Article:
So that is yet another aspect of an innovation culture: egos are kept in check. "Alpha" managers may force efficiency and performance out of their organizations but they will never get innovation. Innovation cannot flourish in a high-ego culture or a culture of fear. Even for the person with the original idea, by the time the idea has been developed a little further it is owned by an ad hoc team of people who all feel they are the proud parents of something beautiful.

Cultures of innovation are born most often at the same time innovative companies are born. They are tough to bolt on later. They are also fragile. There is a relentless pressure to not "waste" resources on "unproductive" ideas. And to be clear, most of the ideas coming out of the 15 or 20 percent time don't go anywhere. But the ones that do... these can change the very future of the company. It is always a balance between innovation and efficiency. Always.

Tuesday, December 9, 2008

The Roots of the Industrial Revolution

I came across a very interesting television program that was produced for the BBC as part of the Millennium celebration. The series was entitled "The Day the World Took Off". It is a look at the roots of the Industrial Revolution in England and the events over a long history which enabled that revolution to happen. The episodes are available on YouTube and the first can be seen below:

You can watch the other episodes by looking at the links in the sidebar at the right on the YouTube page.

It is still a much debated question as to why the Industrial Revolution began where it did, when it did. Why the Midlands of England? Why the late 1700's and early 1800's? Why was the textile trade the first truly mass production industry? We like to think we understand the events of history and perhaps the historians really do. I am fascinated by the questions as well. But the answer(s) may be rooted in complexity, simultaneity, and even random chance. Still, the series is worth the time to at least ponder one set of ideas about this extraordinary point in time.

Saturday, December 6, 2008

Which Comes First, Innovation or Profit?

The New York Times ran a story this morning entitled "At G.M. Innovation Sacrificed to Profit". The story contained a long litany of missed innovation opportunities within GM that were not limited to fuel-efficient cars. GM had started a minivan project a decade ahead of Chrysler but the project was killed by the GM finance people. Same story with Saturn. Same story with the EV1.

Micheline Maynard, the NYT journalist wrote in her article today:

For the last half-century, virtually all of G.M.’s chief executives, including Mr. Wagoner, have come from its financial side, which has judged most initiatives based on whether they will be profitable.

Innovation or profit, which comes first? The answer, obviously, is innovation. But real innovation is by definition something new and different. And innovation comes with a whole variety of unique challenges. The minivan was not a technological innovation but a marketing innovation. The technology to build a minivan was no different than that needed to build the cars and trucks of the day. The bet, and it was a huge bet for Chrysler, was that people would ditch their station wagons for the boxy little utility vehicles. Chrysler won the bet, handsomely. Hybrid technology is a doubly challenging innovation. First, the technology itself needed to be developed. And then there was the ever-present marketing innovation challenge. Toyota made the bet. GM didn't. Now it looks like Toyota is a run by much smarter people than the U.S. automakers.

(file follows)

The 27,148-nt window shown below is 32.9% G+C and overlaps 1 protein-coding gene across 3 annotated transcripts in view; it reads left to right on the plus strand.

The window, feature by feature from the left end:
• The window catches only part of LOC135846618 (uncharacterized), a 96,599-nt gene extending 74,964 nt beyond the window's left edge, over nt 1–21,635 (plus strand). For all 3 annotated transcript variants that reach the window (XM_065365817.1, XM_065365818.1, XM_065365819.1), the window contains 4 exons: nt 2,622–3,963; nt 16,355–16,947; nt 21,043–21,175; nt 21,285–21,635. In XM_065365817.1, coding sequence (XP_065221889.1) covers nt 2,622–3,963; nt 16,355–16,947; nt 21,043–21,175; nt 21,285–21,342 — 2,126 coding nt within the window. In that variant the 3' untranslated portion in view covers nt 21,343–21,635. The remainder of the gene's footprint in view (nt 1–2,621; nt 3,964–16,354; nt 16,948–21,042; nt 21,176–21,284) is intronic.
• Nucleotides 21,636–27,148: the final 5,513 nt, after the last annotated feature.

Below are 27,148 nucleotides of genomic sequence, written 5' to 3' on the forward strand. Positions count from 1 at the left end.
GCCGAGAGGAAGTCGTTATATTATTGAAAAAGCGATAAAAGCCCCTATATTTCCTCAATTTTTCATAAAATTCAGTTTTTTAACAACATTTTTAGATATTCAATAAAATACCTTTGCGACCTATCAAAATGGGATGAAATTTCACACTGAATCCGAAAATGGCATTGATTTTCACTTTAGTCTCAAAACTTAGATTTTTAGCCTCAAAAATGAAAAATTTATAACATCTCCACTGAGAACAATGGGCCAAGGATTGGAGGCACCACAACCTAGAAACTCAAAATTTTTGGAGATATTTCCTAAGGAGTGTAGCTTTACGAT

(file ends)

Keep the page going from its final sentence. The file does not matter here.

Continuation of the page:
(Disclosure required here: I own a Prius and I love it. I have also owned a Chrysler minivan for the last 20 years.)

But I don't think it is quite so simple as laying the blame on the current US automaker management as though they couldn't see the value in innovation. This has much more to do with the stages of the corporate life cycle than it does with out-of-touch executives. Little companies want to become big companies. They usually have to invest a fair amount of money in the beginning to get started on the growth curve. All the US automakers did that in the early part of the 20th Century. Their investors sweated bullets wondering if they would ever see a return on their investments. Over time, of course, the investments started paying dividends (literally) and investor pain turned to investor pleasure. When profits go on long enough they start to feel like an entitlement. The company can do no wrong, it is simply a mechanism for printing money. The result is an arrogance in management that now feels like it can dictate to the market. Remember the "What's good for General Motors is good for the country" quote by a former GM CEO? The reason that the company exists at all is lost in the giddiness of profits.